KK: Is there anything you’d like to share with librarians and readers?

 KL: I'd like to sit down and share a beer, or a bar of chocolate. I'd badly like to get back to the main libraries in Salt Lake City and in Seattle, because they're so beautiful. If anybody has any recommendations for other libraries that I should visit, please share. I probably ought to also recommend a couple of books that I've been reading, so here goes: James Enge's Blood of Ambrose (please ignore the generic cover, which doesn't do it justice) and P. C. Hodgell's Kencyr series, which Baen is reprinting. (I'm on an epic fantasy kick.) I also just finished Diana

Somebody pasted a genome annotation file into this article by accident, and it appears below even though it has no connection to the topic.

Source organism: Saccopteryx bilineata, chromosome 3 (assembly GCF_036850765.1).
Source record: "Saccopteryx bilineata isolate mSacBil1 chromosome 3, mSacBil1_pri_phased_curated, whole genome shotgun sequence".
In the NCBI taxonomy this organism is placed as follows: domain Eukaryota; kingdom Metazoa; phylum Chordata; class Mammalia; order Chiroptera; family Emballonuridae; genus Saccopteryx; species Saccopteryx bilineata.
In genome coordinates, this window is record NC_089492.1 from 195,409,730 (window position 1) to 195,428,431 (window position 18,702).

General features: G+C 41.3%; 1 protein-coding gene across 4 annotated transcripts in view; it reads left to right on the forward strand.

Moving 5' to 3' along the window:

Wynne Jones's latest YA, Boris Akunin's Sister Pelagia series, which takes a fantastic turn at the end, and Holly Black's White Cat, which I first read and loved in workshop. Michael Grant's Gone series is compulsive reading -- along with White Cat, they're the books that I'd give to a reluctant teen reader. (Or a reluctant adult reader, for that matter.)